From the Otsego Herald
for Saturday, Sept. 25, 1813
Compiled, with comments
by HUGH C. MacDOUGALL
NOAH PRESTON, an inhabitant of Camden, in the county of Oneida, being subject to turns of mental derangement, on Saturday the 11th [September] left his home and family, and after strolling around the fields and woods of his own town, was at last recognized by an old acquaintance, on Oneida creek, near Oneida Castle on the same night, and since which time he has not been seen or heard of.
The afflicted family of this unhappy man, alarmed for his safety, give notice, that any person who may have observed a stranger in delirium of the following description, would immediately write by mail, to the subscriber; and if possible detain him in his care until he can be sent for.
Mr. Preston is a man about six feet high, of slender person, and about 52 years of age; he had on a butternut colored coat, considerably worn, dark colored velvet pantaloons, and black cloth vest, with an old hat and a pair of coarse shoes without stockings; of a fair complexion, and grey eyes; he went away without any money.... WM. R. PRESTON, Camden, Sept. 17, 1813.
COMMENT: According to a Camden local history, Noah Preston “was one of the oldest inhabitants, and possessed qualities of industry and perseverance.” Noah Preston (1762-1835) came from Connecticut, and married Honor Rossiter Preston (1766-1847). He was a Revolutionary veteran and was given a pension. They had ten children, including William Riley Preston (1790-1834). As is evident from their death dates, Noah was apparently found and returned home and—indeed—survived the son who had advertised for him.
On MONDAY evening next, the Albany Company will perform at the Court-House, a Comedy (in 2 acts) called THE JEW AND DOCTOR; OR THE ORPHAN PROTECTED. After which a Comic Piece called THE PRIZE; OR 2,4,3,8, with entertainments, as will be given in the Bills. Sept. 25.
COMMENT: Both farces were popular at the time. “The Jew and the Doctor,” which first appeared in 1798 in London was by Thomas Dibdin (1771-1841), and was one of his first successes, “The Prize,” as its full title suggests, is a musical farce about a lottery ticket. The Albany Theater was opened in a brick building on Green Street on Jan. 18, 1813, despite a good deal of opposition on moral grounds. Admission was 75 and 50 cents. It didn’t do very well, and closed in 1818.
On Sunday last, a Mr. Hill by trade a Blacksmith, went with his two sons, one 10 the other 16 years old, to bathe in the East river, near Stuyvesant’s woods. The younger son imprudently ventured into the water beyond his depth, and not knowing how to swim, was in the act of drowning, when the elder brother observing his situation instantly flew to his relief, and in endeavouring to save him, they got entangled in each other’s arms and sunk once or twice. Upon which the father, who was standing on the beach, with all his clothes on, plunged in after them, in the hope of being able to save his drowning children. But alas! notwithstanding he got hold of them, and struggled for some time to bring them to the shore, he at length became exhausted, and they all three sunk into a watery grave. – New York Evening Post.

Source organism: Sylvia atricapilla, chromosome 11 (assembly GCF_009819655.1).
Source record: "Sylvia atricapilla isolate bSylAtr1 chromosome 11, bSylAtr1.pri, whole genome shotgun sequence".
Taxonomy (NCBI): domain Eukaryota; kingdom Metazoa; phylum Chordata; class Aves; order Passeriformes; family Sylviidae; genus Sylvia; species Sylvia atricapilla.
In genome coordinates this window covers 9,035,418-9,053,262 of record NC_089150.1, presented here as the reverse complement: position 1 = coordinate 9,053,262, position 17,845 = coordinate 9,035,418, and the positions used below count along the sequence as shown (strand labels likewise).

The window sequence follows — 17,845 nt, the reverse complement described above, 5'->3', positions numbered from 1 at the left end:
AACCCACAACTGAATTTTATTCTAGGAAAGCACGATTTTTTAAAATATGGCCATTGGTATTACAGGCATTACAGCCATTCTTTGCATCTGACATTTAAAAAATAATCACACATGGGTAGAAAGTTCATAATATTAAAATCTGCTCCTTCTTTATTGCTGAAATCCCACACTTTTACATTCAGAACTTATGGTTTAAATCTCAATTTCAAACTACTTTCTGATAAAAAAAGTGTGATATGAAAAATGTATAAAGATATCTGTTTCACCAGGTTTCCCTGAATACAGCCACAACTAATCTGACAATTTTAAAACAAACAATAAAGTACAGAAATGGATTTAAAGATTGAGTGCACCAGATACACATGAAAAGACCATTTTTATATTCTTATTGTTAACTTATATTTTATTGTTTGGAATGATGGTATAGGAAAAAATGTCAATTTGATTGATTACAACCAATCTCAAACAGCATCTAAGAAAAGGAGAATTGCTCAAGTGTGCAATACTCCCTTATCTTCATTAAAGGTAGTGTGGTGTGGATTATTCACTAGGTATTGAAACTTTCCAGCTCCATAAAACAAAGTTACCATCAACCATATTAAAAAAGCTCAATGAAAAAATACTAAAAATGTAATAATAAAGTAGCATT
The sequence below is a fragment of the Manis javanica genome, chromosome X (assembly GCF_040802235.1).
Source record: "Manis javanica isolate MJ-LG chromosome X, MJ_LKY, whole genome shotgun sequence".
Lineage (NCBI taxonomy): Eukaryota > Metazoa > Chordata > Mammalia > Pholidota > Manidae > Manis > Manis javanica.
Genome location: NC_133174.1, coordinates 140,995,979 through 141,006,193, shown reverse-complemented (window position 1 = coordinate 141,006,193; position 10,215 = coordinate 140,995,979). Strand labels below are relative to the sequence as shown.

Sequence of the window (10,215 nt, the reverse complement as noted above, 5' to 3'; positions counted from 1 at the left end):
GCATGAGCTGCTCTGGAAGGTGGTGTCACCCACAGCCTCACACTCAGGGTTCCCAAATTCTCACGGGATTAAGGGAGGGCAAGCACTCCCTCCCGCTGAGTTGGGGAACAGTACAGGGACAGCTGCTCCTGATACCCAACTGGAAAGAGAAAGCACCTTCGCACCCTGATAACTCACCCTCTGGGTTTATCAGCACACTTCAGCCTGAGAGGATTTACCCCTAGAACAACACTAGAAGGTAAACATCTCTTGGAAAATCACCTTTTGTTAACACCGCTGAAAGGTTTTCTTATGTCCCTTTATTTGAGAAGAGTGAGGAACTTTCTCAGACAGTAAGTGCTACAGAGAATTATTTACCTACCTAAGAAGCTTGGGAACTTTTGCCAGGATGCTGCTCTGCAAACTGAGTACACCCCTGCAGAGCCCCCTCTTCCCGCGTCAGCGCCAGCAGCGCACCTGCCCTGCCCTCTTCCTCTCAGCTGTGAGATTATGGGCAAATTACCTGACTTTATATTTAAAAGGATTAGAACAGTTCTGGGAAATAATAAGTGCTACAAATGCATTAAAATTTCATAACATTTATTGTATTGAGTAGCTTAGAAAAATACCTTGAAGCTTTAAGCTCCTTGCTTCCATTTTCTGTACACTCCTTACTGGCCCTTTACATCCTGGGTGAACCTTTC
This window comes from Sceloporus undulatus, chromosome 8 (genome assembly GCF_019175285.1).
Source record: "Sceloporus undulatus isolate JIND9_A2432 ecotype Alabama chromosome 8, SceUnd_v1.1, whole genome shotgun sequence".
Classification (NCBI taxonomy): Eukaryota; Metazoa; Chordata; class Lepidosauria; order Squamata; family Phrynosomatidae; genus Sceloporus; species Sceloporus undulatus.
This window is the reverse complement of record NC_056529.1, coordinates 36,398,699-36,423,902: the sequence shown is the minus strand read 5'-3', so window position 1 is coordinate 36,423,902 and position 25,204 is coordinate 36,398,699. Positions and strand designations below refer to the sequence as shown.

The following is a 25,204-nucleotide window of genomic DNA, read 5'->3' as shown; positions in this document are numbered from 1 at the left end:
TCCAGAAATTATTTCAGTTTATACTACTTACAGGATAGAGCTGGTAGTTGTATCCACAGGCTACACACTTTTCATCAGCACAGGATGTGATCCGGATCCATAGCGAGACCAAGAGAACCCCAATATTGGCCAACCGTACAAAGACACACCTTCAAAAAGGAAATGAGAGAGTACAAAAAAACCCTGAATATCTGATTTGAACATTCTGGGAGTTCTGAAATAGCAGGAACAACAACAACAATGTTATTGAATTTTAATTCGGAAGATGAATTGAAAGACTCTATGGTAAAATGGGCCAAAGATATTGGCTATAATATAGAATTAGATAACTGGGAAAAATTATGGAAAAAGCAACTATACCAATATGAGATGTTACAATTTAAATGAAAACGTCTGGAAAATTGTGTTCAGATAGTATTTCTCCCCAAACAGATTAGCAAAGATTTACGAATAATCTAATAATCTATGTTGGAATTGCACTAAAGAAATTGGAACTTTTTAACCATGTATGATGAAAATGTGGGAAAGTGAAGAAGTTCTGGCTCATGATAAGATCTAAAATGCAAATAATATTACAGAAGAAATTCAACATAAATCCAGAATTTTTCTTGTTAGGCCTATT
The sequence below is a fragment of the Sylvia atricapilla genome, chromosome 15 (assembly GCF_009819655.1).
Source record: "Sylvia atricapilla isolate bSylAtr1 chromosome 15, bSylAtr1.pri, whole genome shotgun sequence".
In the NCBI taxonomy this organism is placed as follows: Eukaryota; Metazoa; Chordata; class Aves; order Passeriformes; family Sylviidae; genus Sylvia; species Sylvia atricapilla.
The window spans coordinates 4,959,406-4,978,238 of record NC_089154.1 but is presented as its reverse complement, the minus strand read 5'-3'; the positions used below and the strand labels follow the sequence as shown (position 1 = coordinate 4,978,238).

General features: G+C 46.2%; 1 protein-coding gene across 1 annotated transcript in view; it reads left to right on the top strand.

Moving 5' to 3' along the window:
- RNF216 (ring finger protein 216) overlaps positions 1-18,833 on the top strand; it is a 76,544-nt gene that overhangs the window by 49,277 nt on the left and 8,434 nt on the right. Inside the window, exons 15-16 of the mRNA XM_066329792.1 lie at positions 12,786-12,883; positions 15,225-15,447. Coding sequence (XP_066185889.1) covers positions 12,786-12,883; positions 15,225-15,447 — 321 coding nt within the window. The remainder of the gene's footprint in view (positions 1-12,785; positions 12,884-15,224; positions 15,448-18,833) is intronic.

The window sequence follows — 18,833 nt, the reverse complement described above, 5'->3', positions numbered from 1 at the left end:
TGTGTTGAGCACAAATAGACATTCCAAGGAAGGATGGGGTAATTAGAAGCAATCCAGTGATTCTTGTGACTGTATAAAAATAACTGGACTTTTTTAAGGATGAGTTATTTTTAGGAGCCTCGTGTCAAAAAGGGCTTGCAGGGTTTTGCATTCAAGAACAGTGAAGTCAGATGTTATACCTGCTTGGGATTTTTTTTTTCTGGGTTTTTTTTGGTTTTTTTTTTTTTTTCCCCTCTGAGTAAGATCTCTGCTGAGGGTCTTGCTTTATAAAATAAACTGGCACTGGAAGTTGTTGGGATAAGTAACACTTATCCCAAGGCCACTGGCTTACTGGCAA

On the 13th [September] Mrs. Stone, wife of Mr. Oran Stone, of Watertown...was drowned in Black River.... a paper stating that the cause of her procedure must be forever buried in oblivion [was] left on the bank of the river.
The requisition of Artillery from this county, left this village on Saturday evening last, under the command of Capt. LEVI ADAMS, of Milford.
The Infantry company left here on Thursday, commanded by Capt. PECK, of Burlington.
The light Infantry drafted company of this county, marched from here yesterday, commanded by Capt. JOSEPH WESTCOTT, of Milford.
COMMENT: “Levi Adams came from Pawlet, Vt. and located at Edson Corners in 1787. Mr. Adams was the first settler at Edson Corners and the first carpenter In Milford. Mr. Adams was the first carpenter in the County that could work by the square rule.”
Capt. Joseph Westcott (1784-1859) “was... ordered up to Niagara where they were stationed for a time.... The Americans were of the opinion they could cross the river & rout the British & drive them back & take the Fort. The plot was conceived & Col. Stranahan was to lead the American troops. The Americans were not obliged to go out of the Territory of the U.S. unless they volunteered. Some of the American Army refused to go but a majority were willing to make the effort & try titles with the British. The Volunteers took boat & started for Canada & the British commenced to cannonade the Americans & a cannon shot wounded Capt. Westcott so he was unable to command & such command fell upon Lieut. John Quackenbush. After they arrived on the Canada side the Americans got the worst of the battle.... This the second Militia Company of Milford, retrained...until the State Militia was disbanded. This Company was very large & some of its members were very poor, hardly able to equip themselves. Some of them would attend the Company Training barefoot; & finally it was designated the barefoot Company.”
In this town, on the 14th [September] of the Typhus Fever, Mrs. Thankful Thurston, aged 63, consort of Mr. Edward Thurston.
COMMENT: Thankful Main Thurston (1748-1813), originally of Connecticut, had in 1764 married Edward Thurston (1740-1819), and they lived in Springfield, NY. They had 12 children.